This is my first report as president; and, while I would like to take credit for kicking best value tendering (BVT) into the long grass, I regret to report it had absolutely nothing to do with me! Over the next year, I hope to reform the way the committee engages with the membership and I hope that anyone who wishes to make their voice heard feels confident that they can do just that.
Of course, the big news has to be the recent announcement that the expected consultation on tendering publicly funded criminal defence services has been postponed until autumn 2013. I know that the majority of our members will be breathing a sigh of relief; but it is now important for the profession to seize the opportunity to set the agenda for the future.
The CPS?s ambitious plans to go ?paperless?, or, more accurately, ?paper-light?, continue apace and ? officially ? are on track to be implemented in April 2012. The main representative bodies have been working very hard to make sure that all CJS stakeholders understand the obstacles to successful implementation, in particular the difficulty of taking laptops and other tablet devices into prisons and courts? cell areas, and ? if there is to be any real costs benefit to defence solicitors ? the need for the courts? service and the Legal Services Commission to ?go digital?at the same time. The newly formed (or reconstituted) Big Firm Group has recently joined the debate and made it clear that its 30 members will not be co-operating.
Many members have by now attended a ?Stop delaying justice!? seminar to learn more about the magistrates? courts? initiative which will, apparently, see all contested trials fully case-managed at the first hearing and disposed of at the second. This is due for implementation from 1 January 2012. This continues the direction of travel that we have seen for some time now; but it will have a radical effect on the way justice is delivered in the lower courts. The criminal justice system is moving from an adversarial to an inquisitorial system, with the approach which says, ?Your client ?knows if (s)he did it or not?.
Secretary of State for Justice, Ken Clarke, recently announced his intention to abolish committal proceedings by extending the sending procedure to offences which are triable either way. The change will be effected by bringing schedule 3 of the Criminal Justice Act 2003 into force on a phased (geographical) basis from April 2012. I am told that this will not be in place in London before the Olympics.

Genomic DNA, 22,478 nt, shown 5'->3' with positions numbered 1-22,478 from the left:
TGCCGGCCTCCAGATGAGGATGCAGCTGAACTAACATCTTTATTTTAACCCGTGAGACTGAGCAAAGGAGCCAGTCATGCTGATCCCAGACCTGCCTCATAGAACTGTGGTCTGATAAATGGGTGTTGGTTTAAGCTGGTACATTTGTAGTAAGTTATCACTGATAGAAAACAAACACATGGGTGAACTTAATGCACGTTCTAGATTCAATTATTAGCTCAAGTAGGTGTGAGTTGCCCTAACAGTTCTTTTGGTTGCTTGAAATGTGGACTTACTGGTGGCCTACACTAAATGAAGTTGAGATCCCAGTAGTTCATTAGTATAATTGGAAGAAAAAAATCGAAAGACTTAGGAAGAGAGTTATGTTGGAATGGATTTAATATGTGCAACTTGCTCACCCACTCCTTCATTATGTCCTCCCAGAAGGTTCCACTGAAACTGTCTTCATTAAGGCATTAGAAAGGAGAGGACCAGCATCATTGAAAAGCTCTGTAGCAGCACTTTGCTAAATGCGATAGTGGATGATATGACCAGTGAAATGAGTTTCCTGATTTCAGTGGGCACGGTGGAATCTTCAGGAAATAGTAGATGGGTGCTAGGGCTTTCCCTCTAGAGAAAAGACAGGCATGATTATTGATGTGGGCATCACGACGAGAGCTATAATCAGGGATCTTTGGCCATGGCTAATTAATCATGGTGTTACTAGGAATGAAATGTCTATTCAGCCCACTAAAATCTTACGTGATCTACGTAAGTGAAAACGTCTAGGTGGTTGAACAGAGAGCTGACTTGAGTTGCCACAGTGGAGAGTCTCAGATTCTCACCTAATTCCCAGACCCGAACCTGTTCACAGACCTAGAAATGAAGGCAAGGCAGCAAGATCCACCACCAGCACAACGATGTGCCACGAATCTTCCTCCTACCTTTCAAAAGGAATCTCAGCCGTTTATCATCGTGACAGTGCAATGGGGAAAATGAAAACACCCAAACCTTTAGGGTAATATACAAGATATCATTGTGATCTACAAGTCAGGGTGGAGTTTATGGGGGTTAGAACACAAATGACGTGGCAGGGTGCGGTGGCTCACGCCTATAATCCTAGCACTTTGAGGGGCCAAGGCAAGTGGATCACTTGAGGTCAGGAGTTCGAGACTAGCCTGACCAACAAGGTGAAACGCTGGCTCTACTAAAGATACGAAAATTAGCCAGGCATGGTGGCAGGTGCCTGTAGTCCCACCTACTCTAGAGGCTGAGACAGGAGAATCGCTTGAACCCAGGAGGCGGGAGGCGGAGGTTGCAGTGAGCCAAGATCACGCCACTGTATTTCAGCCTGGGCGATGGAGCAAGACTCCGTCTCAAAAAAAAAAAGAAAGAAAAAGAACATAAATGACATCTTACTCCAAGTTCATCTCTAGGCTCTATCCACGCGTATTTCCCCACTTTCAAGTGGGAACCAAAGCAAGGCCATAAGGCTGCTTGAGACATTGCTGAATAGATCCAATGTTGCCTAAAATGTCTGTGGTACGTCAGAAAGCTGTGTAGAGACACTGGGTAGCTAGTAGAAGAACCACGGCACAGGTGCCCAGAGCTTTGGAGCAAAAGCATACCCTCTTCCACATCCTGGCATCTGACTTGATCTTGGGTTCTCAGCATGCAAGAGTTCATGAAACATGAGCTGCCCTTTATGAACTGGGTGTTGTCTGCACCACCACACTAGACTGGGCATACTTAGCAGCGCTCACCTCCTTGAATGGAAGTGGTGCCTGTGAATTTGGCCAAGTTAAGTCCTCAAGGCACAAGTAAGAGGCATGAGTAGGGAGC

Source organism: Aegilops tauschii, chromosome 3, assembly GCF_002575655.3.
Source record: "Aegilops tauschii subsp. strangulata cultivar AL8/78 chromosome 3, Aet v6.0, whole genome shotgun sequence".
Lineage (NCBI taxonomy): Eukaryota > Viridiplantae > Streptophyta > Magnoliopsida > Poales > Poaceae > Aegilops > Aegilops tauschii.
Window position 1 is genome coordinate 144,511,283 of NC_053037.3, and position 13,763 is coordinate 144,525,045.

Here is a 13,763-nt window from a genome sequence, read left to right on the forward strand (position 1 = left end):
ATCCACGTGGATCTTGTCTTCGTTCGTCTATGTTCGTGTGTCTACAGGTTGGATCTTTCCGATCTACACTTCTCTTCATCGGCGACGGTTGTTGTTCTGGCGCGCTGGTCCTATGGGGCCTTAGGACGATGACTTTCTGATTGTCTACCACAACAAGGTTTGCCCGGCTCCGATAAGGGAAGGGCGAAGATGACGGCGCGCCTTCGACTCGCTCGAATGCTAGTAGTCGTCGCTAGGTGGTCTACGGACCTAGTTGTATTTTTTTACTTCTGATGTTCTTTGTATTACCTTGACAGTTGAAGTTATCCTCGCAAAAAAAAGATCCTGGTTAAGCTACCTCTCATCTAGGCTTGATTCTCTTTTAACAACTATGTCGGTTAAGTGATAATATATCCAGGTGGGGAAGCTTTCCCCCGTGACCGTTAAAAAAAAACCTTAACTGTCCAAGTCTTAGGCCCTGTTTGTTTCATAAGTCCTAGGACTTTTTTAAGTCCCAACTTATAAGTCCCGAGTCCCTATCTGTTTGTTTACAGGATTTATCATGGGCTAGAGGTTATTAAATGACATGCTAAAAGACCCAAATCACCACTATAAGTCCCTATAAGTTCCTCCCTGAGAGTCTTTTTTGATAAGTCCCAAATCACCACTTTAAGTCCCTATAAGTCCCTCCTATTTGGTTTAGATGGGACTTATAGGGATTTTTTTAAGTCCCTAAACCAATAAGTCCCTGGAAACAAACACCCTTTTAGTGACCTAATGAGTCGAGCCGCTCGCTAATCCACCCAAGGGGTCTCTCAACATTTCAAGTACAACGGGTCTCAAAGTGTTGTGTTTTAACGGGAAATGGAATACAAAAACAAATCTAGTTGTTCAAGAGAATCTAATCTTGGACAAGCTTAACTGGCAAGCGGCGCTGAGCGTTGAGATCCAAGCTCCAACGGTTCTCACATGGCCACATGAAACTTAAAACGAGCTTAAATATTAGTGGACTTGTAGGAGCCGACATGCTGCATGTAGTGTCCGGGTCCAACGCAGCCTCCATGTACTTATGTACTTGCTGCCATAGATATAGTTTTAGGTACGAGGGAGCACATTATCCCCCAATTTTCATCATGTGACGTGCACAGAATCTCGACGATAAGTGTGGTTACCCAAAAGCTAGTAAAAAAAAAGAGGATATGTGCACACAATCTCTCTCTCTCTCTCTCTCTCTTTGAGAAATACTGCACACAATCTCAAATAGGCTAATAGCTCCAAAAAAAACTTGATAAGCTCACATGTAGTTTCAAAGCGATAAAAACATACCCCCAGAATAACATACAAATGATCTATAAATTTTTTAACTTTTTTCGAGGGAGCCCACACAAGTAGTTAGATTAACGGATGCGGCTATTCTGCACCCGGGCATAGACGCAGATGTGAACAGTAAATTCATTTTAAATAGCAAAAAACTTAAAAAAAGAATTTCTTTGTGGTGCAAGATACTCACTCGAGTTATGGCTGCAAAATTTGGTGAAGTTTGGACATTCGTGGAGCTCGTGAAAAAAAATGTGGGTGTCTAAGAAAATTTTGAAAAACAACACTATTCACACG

The judicial review challenging the abolition of the fee for committal appearances will be heard in February. I understand that, as part of its defence to the review, the Ministry of Justice relies on the perceived commercial incentive for solicitors to act for clients without payment (presumably they perceive it as a ?loss leader? to the Crown Court fee). The MoJ also claims that it has not abolished the fee, but cut it. Some may feel that a ?cut? down to nil amounts to the same thing.
Past president Paul Harris continues to represent the Association by attending the regular meetings of the Olympic planning group, which is chaired by the Recorder of Redbridge. He has made a number of representations, including suggesting that means testing for legal aid be suspended for all defendants charged with offences arising out of the Olympic Games. On behalf of the group, he wrote to the MoJ with this recommendation but the response has been negative. The MoJ, apparently, draws confidence from fact that the courts coped with the increased number of tourists who visited the country for the royal wedding. I question how the prospect of unrepresented defendants
conducting trials through their interpreters fits in with the idea of ?Stop delaying justice!?.
The LSC has recently confirmed that duty solicitors must be ?employed? by contracted firms (see section 6 of the standard crime contract and the accompanying guidance, which specifically excludes consultancy agreements). This will alarm many of our members; and their fears will only be partly allayed by the LSC?s confirmation that it will not actively seek proof that duty solicitors are employed when they visit providers but that they will do so if queries are raised by others. It has promised to consult on this issue when the next contract is due for ?negotiation?.
Congratulations to Paul Harris, who has recently been appointed as one of the defence solicitors? representatives on the criminal procedure rules committee. Paul is very keen to receive as many views from the profession as possible, and he will be publishing the agenda for each meeting, in advance, on the diary page of the LCCSA?s website. You can post your views using the online commenting system, via twitter (@lccsa), Facebook or by sending an email to any of the committee members. Making your voice heard could not be any easier!
Many thanks to Malcolm Duxbury, the outgoing president, for the hard work that he has done over the past year. He has represented the Association well. Thanks also to John Navani (Criminal Defence Solicitors), who has retired from the committee after three years? service, and Yasmin Anwar, who has represented the interests of freelance solicitors. With Jonathan Black (BSB Solicitors) taking over as the Association?s training officer, I welcome four new committee members: Paul Morris (BCL Burton Copeland), Jenny Wiltshire (Hickman & Rose), Julian Hayes (Hayes Law), and Rebecca Niblock (Dalton Holmes Gray). I look forward to working with them this year.